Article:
California’s Medicaid program, Medi-Cal, provides health care services for millions of low-income individuals including children, families, seniors and people with disabilities. Medicaid was authorized in 1965 and makes federal funds available to states that agree to administer their programs in accordance to with Title XIX of the Social Security Act. Medi-Cal is financed equally by the state and federal government and provides comprehensive coverage for essential health benefits, including pediatric services. The majority of the patients CSCC’s pediatric subspecialists treat are in Medi-Cal, as 67 percent of patients in the California Children’s Services Program are also in Medi-Cal.

The number of Medi-Cal enrollees dramatically increased when California decided to expand Medi-Cal eligibility to include those eligible for insurance under the Affordable Care Act. As of 2019, Medi-Cal provided health care coverage for 13.2 million people, roughly one third of the state’s population. Roughly half of California’s children receive benefits through Medi-Cal, which totals about 5.2 million kids.[1] California also covers undocumented children and young adults up to age 26 with full-scope Medi-Cal benefits, meaning they are covered for more than just emergency visits, with access to medical, dental, mental health, vision, and other preventive services.

In the last ten years, the number of children enrolled in Medi-Cal has increased by 61%. Significant growth occurred between 2012 and 2015, as Medi-Cal absorbed the Healthy Families population and the ACA was implemented.

There are two primary health care delivery systems in Medi-Cal: fee-for-service (FFS), and Medi-Cal managed care. In the FFS model, the state pays the provider for each administered service. In a managed care delivery system, the state pays a contracted health plan a capitated payment for each enrollee. Nearly 80 percent of all Medi-Cal beneficiaries receive services through the managed care delivery system.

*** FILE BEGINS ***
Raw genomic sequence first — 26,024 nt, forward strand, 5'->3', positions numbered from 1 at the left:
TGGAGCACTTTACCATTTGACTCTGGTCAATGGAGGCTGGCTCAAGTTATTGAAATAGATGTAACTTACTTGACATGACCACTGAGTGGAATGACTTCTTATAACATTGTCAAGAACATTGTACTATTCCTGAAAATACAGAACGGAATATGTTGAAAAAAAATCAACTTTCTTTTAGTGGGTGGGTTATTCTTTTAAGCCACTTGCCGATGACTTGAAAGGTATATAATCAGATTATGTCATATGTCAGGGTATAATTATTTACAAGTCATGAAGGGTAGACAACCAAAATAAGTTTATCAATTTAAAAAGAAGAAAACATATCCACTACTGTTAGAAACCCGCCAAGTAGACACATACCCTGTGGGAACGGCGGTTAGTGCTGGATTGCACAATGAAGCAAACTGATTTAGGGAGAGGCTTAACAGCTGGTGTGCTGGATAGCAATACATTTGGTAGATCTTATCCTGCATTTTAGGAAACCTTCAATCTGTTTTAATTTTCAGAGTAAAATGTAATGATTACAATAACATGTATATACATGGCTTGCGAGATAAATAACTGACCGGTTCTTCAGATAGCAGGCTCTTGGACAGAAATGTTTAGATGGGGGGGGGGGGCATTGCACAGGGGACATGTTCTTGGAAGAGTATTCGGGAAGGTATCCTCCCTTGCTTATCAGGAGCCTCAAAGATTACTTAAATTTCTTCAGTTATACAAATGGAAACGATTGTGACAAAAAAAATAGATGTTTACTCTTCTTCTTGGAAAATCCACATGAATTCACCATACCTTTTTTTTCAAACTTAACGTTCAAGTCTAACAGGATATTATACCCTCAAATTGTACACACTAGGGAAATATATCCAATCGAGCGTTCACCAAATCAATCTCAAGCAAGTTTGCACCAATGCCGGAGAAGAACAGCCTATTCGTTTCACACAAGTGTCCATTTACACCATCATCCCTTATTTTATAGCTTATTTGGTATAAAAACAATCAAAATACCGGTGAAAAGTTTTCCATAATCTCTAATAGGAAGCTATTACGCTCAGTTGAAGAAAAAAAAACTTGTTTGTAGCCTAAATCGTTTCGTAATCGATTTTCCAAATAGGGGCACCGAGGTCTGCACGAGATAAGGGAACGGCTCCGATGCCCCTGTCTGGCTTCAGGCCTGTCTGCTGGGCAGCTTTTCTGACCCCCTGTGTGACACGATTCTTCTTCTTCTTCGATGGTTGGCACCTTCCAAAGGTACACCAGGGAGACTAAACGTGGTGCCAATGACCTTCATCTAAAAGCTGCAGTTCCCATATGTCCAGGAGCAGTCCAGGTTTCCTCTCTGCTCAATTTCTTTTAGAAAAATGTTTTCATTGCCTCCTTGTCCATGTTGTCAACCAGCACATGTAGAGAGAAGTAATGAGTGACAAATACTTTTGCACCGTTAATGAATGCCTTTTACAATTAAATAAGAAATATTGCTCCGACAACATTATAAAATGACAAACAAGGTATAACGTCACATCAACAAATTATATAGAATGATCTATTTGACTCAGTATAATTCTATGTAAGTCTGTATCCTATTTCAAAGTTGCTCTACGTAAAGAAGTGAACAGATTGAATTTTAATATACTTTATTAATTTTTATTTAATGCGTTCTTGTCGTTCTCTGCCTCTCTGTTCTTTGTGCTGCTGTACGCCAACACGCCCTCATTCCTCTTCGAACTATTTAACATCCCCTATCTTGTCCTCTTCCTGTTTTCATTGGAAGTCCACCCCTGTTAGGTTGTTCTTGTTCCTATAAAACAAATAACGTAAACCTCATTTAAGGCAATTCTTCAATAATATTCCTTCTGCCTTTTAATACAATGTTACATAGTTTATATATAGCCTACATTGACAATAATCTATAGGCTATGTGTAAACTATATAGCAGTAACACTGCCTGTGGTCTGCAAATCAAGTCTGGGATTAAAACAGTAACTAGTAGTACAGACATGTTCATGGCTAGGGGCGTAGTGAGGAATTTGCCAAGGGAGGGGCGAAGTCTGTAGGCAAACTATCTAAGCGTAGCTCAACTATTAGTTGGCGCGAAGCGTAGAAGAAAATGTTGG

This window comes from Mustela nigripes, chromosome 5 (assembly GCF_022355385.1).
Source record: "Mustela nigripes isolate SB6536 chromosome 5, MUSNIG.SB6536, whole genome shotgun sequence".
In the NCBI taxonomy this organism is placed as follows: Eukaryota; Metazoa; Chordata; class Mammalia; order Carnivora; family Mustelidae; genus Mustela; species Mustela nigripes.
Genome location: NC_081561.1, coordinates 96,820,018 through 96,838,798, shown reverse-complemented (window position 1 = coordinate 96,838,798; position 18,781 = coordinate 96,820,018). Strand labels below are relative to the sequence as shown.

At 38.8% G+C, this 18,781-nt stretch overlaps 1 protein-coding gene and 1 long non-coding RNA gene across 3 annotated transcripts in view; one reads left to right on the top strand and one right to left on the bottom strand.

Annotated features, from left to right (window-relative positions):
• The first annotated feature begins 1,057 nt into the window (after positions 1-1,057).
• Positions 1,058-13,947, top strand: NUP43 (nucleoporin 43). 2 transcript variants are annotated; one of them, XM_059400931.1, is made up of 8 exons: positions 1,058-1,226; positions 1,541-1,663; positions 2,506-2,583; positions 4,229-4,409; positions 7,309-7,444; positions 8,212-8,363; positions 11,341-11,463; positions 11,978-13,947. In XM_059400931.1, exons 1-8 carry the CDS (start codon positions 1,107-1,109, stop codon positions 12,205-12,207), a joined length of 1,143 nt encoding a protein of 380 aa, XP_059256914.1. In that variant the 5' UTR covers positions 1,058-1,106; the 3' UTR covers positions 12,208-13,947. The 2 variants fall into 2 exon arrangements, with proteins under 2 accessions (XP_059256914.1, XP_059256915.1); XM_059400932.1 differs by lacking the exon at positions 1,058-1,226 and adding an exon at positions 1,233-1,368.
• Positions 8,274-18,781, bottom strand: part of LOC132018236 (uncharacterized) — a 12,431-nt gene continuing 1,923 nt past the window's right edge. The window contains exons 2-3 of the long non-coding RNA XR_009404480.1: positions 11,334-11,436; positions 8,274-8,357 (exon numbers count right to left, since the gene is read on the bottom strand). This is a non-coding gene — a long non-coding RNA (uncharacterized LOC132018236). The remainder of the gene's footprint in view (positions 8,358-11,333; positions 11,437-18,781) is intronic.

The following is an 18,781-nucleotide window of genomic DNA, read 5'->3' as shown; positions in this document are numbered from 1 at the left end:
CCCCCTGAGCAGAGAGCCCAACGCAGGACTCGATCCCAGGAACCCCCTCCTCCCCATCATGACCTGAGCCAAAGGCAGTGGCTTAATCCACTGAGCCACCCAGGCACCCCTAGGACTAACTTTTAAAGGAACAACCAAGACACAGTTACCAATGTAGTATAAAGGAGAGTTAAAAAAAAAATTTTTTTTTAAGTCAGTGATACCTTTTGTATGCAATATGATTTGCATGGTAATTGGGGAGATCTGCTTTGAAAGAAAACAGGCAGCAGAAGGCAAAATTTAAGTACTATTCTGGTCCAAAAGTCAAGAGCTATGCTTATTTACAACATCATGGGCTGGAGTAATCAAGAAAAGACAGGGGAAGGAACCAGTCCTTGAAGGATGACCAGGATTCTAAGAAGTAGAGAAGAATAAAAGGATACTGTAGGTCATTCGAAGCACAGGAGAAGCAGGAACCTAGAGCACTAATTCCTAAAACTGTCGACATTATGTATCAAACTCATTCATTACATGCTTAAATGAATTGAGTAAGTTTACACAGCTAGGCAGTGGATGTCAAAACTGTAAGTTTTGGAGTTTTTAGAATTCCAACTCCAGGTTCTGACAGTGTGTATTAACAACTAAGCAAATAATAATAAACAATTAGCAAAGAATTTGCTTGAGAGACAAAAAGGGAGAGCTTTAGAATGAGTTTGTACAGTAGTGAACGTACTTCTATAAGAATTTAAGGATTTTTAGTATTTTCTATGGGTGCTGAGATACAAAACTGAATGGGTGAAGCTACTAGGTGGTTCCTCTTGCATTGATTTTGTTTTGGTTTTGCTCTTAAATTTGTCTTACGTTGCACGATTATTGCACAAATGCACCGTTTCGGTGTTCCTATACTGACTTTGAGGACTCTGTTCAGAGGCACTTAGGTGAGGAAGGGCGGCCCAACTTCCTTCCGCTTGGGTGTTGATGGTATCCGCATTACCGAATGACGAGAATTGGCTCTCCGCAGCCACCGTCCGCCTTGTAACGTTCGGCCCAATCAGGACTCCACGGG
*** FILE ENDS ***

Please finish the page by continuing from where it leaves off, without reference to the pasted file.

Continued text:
While Medi-Cal is the largest Medicaid program in the country, in terms of people enrolled and expenditures, spending per enrollee is well under the national average, and is less than most other large states.








Medi-Cal faces several challenges, such as a disproportionate number of patients and participating physicians. This is due in part to relatively low reimbursement rates paid to Medi-Cal providers compared to other states, and other financing issues like fragmented delivery of care and payments for services.

While improvements are needed to strengthen the future of Medi-Cal, it is an invaluable safety net for millions of Californians.

Additional Resources

California Health Care Foundation: The Medi-Cal Program: An Overview
Children Now: Medi-Cal Infographic
California Health Care Foundation: Moving Medi-Cal Forward on the Path to Delivery System Transformation
California Health Care Foundation: Physician Participation in Medi-Cal: Ready for the enrollment boom?
California Health Care Foundation: “California Health Care Almanac – Covering Kids: Children’s Health Insurance in California